Swim Bits – Practicing Boredom and Discomfort


Endure, by Alex Hutchinson, is a book about how the mind can affect athletic performance.  He focuses mainly on runners, a much larger group than swimmers, but much of what he says relates to what we do in the water.

Hutchinson’s basic premise is that discomfort and pain in workouts is merely information we should use to become better.  Don’t over-react.  “Just do it,” as the ads say.

However, he goes one step further than just saying we should grit our teeth and get on with the workout.  Hutchinson wants us to practice stress, subduing the natural reaction (or over-reaction) to discomfort when we back off, ease up, or don’t do stressful workouts at all.

Hutchinson says that athletes must “learn to monitor how your body actually feels, while suspending judgement about it.”  So when you are cranky, tired, whatever, in a workout, he’d say, “So what.”  Finish the set.

The point is that we must get used to discomfort so when similar feelngs come up in a race, you know how to handle it, because you did so in practice.

So how do you do this in a swimming practice?  Hutchinson uses an example of one workout that Kenyan runners do once a week in a town called Iten.  Two hundred or more runners gather together and run 20 intervals, two minutes running fast with one minute jogging in between.

They don’t stop for an hour and do basically 20 x 800 meters with a minute rest while still moving down the road.

What makes the workout hard is that there will always be upstarts who want to run with the elite in the group, the sub-2:10 marathoners or sub 1:46 800 meter runners, and the upstarts will push the pace to see how long they can last

This means that each two minute running segment is pretty much 800 meters and is run under 2:00 minutes.  About a third of the 200 and more runners drop out by the halfway mark, but for awhile they run with the “big boys.”  They pushed themselves beyond what they thought they could do.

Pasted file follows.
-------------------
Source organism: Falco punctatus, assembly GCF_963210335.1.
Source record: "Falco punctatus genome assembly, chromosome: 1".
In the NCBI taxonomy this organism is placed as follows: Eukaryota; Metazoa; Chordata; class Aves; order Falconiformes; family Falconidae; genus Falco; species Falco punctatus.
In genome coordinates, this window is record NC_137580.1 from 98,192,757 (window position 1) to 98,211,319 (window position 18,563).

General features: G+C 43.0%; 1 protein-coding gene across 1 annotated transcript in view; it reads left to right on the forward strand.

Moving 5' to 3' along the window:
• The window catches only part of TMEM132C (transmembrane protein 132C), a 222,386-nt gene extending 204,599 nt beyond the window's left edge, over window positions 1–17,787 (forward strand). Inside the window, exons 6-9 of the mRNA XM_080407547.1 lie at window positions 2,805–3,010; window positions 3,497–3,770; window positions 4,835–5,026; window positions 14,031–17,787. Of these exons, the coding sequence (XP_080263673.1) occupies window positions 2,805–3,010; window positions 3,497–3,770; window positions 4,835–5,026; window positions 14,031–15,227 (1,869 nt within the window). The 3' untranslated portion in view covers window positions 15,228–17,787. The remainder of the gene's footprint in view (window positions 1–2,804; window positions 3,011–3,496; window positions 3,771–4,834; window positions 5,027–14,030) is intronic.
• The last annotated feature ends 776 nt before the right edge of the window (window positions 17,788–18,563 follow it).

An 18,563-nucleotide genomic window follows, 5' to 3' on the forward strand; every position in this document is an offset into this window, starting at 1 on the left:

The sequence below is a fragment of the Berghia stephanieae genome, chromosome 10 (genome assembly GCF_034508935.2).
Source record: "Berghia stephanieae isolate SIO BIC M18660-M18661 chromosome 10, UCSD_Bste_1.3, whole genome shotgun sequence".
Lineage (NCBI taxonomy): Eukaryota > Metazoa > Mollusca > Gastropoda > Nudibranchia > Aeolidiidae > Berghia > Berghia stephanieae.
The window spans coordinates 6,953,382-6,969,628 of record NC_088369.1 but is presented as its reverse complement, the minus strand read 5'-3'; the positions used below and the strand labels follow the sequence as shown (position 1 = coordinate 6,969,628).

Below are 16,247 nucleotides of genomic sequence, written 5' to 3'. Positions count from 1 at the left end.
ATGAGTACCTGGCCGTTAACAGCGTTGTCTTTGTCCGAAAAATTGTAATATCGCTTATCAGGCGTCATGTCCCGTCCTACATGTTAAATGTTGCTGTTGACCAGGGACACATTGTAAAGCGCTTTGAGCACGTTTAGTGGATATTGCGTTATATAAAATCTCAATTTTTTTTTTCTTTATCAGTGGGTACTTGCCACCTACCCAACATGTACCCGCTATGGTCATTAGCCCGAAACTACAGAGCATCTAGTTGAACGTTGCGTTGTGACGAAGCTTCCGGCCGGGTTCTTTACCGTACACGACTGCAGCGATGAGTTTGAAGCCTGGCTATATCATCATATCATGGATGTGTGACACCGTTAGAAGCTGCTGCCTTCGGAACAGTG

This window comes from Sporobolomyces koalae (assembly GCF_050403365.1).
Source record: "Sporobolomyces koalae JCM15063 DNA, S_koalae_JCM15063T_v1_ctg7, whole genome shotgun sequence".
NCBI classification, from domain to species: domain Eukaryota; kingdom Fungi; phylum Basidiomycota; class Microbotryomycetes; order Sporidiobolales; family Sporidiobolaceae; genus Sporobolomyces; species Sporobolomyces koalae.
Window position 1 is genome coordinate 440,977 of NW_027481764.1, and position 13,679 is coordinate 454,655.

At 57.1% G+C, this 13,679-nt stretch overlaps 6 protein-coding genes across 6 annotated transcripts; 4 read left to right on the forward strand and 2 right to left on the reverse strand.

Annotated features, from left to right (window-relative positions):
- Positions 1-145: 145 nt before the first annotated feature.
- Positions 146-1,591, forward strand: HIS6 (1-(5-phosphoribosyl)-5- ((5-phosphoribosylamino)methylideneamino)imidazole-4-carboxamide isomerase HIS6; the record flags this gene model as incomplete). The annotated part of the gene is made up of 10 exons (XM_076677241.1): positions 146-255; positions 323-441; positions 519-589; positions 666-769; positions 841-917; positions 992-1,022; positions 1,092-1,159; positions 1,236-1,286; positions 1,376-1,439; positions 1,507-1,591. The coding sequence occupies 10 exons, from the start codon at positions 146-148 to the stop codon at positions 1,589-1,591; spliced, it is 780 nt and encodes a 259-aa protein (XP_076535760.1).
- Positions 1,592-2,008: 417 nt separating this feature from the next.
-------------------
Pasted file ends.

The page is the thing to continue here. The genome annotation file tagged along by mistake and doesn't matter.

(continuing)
A swimming equivalent to this running workout might be 20 x 200, say, with 30” rest, but you have to swim within ten or twenty seconds of your best 200 time for all of the swims.  Or do the 20 x 200 on 15 seconds rest and see how long you can hold a certain quick time.

Or, do 40 x 100 on 1:30, as a friend of mine does once a week now.  He swims the 100s on 1:30 and holds 1:04s, about 10 seconds slower than his best 100 time.  I’ve done 20 x 100 yards on 1:50 occasionally.  I need to work on doing 40 of these.

If you don’t want to swim free all the time, go 40-60 x 50 with ten seconds rest, swimming the 50s in 200 IM order, or one stroke other than free.  If you go on auto-pilot to finish the set, good.  That is exactly what you should do.

Another thing you could do is locate a partner of similar speed and do any of the workouts above with him or her.  You will push each other.  What is important here, though, is to mentally force yourself past the comfort point.

Of course, starting a new season, you might not be able to do 20 x 200 or 40 x 100 right now.  Start with 5 x 200, or 10 x 100 and add one or two each week.  Adjust the time interval so you can do all of the set.  Whatever you swim, don’t be comfortable doing it.

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